All types of peppers, both sweet varieties like bell peppers and hot varieties -- think jalapeño and cayenne -- prefer a slightly acidic soil. They are not overly sensitive to too much acidity but thrive in soils with a pH between 6.0 and 6.8, with some varieties tolerating a pH as low as 5.5.
How to Grow Peppers
Besides an appropriate pH, peppers, like tomatoes, do best when planted in warmer temperatures after the threat of frost in your area has passed. The ideal is a daytime high of 70 degrees Fahrenheit and a nighttime low that doesn't drop below 60 degrees Fahrenheit. Avoid soils that do not drain well, as peppers will not perform well in soggy soils.
Fertilizing your peppers will promote good production. An acidic fertilizer will help deliver the nutrients that your plants need and help maintain the required pH levels that the peppers like. Take preventive measures against weeds as well, as they will compete for the same resources as your plants. A 1- to 2-inch layer of mulch, straw or newspaper will help suppress the competing weeds and also help you regulate temperature and moisture levels near the root zone of your peppers. Peppers are susceptible to certain pests such as aphids, but they can be controlled naturally with the introduction of ladybugs and praying mantises.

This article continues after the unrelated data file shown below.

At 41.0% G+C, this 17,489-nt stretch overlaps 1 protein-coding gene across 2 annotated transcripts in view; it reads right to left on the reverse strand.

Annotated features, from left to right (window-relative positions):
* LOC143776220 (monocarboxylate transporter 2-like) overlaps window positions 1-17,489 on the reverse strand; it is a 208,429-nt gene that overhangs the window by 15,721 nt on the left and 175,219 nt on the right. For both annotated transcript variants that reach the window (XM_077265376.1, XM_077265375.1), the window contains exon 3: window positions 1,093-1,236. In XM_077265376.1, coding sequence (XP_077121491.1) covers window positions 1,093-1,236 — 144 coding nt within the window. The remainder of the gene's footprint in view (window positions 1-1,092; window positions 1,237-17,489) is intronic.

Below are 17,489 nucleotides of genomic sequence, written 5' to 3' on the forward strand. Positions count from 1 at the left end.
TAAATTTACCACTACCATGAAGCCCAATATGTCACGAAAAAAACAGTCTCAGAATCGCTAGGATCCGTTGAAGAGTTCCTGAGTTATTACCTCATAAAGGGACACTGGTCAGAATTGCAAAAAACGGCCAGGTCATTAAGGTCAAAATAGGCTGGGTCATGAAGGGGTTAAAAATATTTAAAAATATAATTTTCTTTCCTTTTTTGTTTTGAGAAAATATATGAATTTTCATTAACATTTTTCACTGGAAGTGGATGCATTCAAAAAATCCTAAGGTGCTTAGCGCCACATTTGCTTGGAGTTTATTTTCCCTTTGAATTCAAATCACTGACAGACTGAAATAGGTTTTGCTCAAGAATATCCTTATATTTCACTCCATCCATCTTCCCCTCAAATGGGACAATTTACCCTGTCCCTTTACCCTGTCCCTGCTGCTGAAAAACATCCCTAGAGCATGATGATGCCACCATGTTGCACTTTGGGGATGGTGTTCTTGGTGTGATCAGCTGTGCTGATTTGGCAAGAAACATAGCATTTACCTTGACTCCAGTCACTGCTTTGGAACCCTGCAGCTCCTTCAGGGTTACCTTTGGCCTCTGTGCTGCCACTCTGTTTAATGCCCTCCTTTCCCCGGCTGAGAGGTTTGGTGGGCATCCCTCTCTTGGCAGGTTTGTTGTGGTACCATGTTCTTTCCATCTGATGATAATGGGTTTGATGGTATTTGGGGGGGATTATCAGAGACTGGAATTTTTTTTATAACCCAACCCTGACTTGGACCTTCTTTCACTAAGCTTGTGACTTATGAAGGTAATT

The Importance of Soil pH
Knowing your soil pH is an important part of successful pepper production. The pH level of your soil indicates how available the existing nutrients in the soil are to your pepper plants. Your soil may well have all the needed nutrients and micro-nutrients that your peppers need, but they may be unable to use and absorb them if the pH is not in the range that makes them most useful for your peppers. A simple soil test available at all garden centers and home stores is all that is required to learn this important information that is part of pepper cultivation.
How to Adjust pH
If you should find that the pH of your soil is either too high or too low for ideal pepper production, you can remedy the imbalance. A pH that is too low (below 5.5) can be amended with horticultural or garden lime. A high pH can be adjusted with the addition of garden sulfur or more organic sources such as composted manure, peat moss or compost. As pH levels fluctuate, plan to test your pH levels at least once per year as you may have to amend your soils annually to get the maximum performance and yield from your pepper plants.
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